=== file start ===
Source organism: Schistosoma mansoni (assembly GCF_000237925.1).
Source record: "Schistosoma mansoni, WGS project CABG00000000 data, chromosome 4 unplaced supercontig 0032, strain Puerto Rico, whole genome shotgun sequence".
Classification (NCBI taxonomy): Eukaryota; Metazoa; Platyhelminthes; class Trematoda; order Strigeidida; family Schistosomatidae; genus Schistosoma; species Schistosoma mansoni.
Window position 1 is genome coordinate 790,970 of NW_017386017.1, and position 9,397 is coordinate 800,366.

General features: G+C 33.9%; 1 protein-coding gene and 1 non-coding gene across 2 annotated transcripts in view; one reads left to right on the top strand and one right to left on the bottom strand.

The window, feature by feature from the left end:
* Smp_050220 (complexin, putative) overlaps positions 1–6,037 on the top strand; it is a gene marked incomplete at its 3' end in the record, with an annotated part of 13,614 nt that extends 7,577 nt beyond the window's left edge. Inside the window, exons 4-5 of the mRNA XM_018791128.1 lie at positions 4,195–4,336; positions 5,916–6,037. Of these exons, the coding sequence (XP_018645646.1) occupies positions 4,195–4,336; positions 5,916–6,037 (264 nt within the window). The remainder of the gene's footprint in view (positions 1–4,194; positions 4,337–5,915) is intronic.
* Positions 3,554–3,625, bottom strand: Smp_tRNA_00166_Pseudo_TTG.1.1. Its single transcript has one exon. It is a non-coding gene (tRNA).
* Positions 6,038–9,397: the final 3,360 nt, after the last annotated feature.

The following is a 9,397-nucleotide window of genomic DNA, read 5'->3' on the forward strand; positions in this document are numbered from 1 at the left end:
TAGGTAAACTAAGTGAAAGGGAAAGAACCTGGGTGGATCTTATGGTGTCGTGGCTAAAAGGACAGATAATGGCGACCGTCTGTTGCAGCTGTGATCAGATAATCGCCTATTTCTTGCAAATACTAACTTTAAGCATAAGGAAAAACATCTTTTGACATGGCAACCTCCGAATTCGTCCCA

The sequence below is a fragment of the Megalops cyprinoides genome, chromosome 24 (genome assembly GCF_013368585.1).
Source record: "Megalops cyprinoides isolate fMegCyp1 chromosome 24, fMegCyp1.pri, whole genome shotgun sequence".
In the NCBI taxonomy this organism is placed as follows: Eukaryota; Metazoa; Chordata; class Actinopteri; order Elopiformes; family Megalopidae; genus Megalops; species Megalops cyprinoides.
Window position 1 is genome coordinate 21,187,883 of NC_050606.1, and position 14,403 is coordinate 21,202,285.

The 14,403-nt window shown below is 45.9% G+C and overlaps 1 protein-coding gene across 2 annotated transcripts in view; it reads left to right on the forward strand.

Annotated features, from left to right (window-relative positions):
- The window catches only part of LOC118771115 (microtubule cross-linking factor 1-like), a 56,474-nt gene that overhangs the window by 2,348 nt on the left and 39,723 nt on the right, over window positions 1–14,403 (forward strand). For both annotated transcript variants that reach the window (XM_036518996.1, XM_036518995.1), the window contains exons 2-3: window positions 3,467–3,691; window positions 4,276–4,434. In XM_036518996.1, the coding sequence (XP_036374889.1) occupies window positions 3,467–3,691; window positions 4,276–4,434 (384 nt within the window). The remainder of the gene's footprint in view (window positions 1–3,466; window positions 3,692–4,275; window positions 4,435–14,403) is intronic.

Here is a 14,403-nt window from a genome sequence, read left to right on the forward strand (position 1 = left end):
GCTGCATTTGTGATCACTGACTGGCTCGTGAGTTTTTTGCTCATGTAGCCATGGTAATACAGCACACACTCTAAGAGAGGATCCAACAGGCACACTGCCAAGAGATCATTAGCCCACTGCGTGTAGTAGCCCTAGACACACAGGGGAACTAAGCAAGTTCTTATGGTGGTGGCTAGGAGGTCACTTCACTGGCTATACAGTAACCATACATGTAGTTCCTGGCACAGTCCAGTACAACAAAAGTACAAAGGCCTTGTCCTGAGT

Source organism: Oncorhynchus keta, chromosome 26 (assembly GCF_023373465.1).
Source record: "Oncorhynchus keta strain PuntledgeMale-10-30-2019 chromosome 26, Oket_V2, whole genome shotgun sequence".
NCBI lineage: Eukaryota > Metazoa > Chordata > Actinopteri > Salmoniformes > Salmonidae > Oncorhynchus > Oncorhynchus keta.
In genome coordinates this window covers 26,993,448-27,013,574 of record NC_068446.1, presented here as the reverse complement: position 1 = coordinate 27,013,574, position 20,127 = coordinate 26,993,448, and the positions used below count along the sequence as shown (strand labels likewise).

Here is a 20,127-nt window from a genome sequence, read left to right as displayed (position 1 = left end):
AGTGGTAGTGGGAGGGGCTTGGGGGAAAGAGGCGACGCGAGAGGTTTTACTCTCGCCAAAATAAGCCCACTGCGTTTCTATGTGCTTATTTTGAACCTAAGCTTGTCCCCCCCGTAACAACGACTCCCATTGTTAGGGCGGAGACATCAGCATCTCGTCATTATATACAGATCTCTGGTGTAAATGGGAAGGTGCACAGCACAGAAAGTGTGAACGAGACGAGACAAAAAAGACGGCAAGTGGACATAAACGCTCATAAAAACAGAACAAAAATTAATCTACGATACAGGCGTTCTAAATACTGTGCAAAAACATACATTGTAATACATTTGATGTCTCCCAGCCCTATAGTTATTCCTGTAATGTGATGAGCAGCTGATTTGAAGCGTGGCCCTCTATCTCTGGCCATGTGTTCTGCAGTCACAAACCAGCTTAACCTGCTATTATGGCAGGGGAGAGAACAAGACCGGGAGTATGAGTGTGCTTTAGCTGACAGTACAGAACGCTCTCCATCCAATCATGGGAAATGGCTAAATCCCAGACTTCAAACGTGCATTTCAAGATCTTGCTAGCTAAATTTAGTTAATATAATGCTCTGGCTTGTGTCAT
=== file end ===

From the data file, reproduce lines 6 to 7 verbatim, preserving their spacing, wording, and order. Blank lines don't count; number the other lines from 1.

The window, feature by feature from the left end:
* Smp_050220 (complexin, putative) overlaps positions 1–6,037 on the top strand; it is a gene marked incomplete at its 3' end in the record, with an annotated part of 13,614 nt that extends 7,577 nt beyond the window's left edge. Inside the window, exons 4-5 of the mRNA XM_018791128.1 lie at positions 4,195–4,336; positions 5,916–6,037. Of these exons, the coding sequence (XP_018645646.1) occupies positions 4,195–4,336; positions 5,916–6,037 (264 nt within the window). The remainder of the gene's footprint in view (positions 1–4,194; positions 4,337–5,915) is intronic.